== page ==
The meeting came as South Korea expressed a desire to join the Trans-Pacific Partnership, the U.S.-led free trade initiative involving 12 Pacific Rim economies, including Japan.
China is also not a member of the TPP, which represents part of the U.S. strategic “rebalance” toward Asia.
Referring to a trilateral FTA, Abe said the three “should aim for an early conclusion of negotiations for comprehensive and high-level accords for a Japan-China-South Korea FTA.”
Japan, China and South Korea agreed to launch three-way FTA negotiations at their last summit in May 2012 in Beijing.
Along with the economy, the three leaders agreed to strengthen cooperation in civil nuclear safety, disaster risk reduction, the environment, health, youth exchange, among other areas.
“We will cooperate for the adoption of a legally binding and ambitious agreement” that is applicable to all parties taking part in U.N. climate change negotiations to be held in Paris later this year, the joint statement declared.
Later in the day, Abe and Li agreed in their first one-on-one talks that the two countries will resume high-level economic dialogue at an early date in 2016, following a six-year hiatus.
Abe said he has “unwavering faith” in the principle of building strategic relations of mutual benefit with China, amid a gradual-but-sure improvement in diplomatic relations between Tokyo and Beijing.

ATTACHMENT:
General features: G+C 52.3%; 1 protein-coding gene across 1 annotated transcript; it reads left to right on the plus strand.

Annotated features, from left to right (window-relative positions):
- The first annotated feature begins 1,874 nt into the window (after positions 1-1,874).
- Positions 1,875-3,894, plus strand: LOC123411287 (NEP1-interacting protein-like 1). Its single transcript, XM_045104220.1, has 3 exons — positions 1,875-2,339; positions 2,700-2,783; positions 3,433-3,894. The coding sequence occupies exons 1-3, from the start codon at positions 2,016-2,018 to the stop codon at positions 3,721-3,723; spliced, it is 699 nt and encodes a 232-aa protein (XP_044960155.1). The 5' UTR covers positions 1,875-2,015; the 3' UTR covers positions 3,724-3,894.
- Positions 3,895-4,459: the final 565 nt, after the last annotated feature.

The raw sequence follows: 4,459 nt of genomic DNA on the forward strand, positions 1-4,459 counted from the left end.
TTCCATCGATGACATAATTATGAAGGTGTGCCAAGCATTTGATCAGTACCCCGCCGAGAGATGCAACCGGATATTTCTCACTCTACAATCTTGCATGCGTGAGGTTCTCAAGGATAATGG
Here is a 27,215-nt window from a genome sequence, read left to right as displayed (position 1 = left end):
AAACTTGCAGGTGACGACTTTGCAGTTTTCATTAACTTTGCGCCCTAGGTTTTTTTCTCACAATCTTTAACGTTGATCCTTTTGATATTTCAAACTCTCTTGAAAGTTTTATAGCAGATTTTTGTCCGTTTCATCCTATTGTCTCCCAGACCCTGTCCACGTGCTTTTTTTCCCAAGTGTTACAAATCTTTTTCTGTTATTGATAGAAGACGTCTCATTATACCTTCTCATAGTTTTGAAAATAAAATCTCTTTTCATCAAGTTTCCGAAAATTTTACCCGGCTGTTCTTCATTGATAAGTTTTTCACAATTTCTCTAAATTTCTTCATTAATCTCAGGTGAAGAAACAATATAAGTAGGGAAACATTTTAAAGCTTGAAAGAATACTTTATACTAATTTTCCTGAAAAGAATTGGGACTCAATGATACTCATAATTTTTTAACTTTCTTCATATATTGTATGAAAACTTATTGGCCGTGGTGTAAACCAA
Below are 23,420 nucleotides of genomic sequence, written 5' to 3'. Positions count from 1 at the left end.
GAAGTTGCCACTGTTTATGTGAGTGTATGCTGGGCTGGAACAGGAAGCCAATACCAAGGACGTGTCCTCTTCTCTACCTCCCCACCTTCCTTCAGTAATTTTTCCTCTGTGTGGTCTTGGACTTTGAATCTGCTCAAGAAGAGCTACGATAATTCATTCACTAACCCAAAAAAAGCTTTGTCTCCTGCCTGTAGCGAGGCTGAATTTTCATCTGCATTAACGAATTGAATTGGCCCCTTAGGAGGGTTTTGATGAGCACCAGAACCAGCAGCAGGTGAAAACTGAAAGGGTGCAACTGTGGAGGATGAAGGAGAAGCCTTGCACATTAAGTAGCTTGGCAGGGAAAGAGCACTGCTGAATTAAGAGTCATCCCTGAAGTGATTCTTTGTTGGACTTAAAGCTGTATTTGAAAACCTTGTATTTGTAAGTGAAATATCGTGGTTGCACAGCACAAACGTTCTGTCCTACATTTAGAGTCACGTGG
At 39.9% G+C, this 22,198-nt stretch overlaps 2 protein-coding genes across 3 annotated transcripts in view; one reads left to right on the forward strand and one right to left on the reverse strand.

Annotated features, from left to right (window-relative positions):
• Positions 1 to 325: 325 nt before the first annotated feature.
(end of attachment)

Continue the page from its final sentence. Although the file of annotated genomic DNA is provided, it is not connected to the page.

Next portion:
However, Li said that for the better future of the two Asian powers they should properly handle sensitive historical issues.
Much of Abe’s discussions with Li focused on ways to give added impetus to the ongoing thaw in relations between Tokyo and Beijing, according to Japanese officials.
Among other issues, however, Abe touched on China’s unilateral gas field development near the median line between its shoreline and that of Japan in the East China Sea, the officials said.
In July, Japan unveiled a map and aerial photographs of 12 offshore structures as evidence of China’s actions and criticized the country for carrying out the work counter to the spirit of a 2008 accord between the two nations on joint gas development in the area.
Abe and Li agreed that the two countries will aim for the early resumption of long-stalled negotiations on a joint gas development project in the sea, according to Deputy Chief Cabinet Secretary Koichi Hagiuda.
The two leaders also agreed to speed up the process of setting up a maritime communication mechanism as part of efforts to avert accidental clashes in the East China Sea, he said.
Hagiuda and other senior Japanese officials refused to confirm whether the leaders discussed the South China Sea and other delicate issues, citing a promise that they made with the Chinese side at the meeting, which lasted nearly one hour.
During his two-day visit to Seoul, Abe is scheduled to hold his first one-on-one talks with Park on Monday.
As for Sino-Japanese relations, senior officials from the two Asian giants have seen ramped up communications in the months since Abe’s two meetings with Chinese President Xi Jinping, the first of which took place briefly last November.
Exchanges in nonpolitical areas have also grown.
The annual three-way summit has been suspended since May 2012, mainly because of Japan’s frosty relations with both China and South Korea over territorial disputes and what its two neighbors see as Tokyo’s failure to properly atone for the suffering it caused before and during World War II.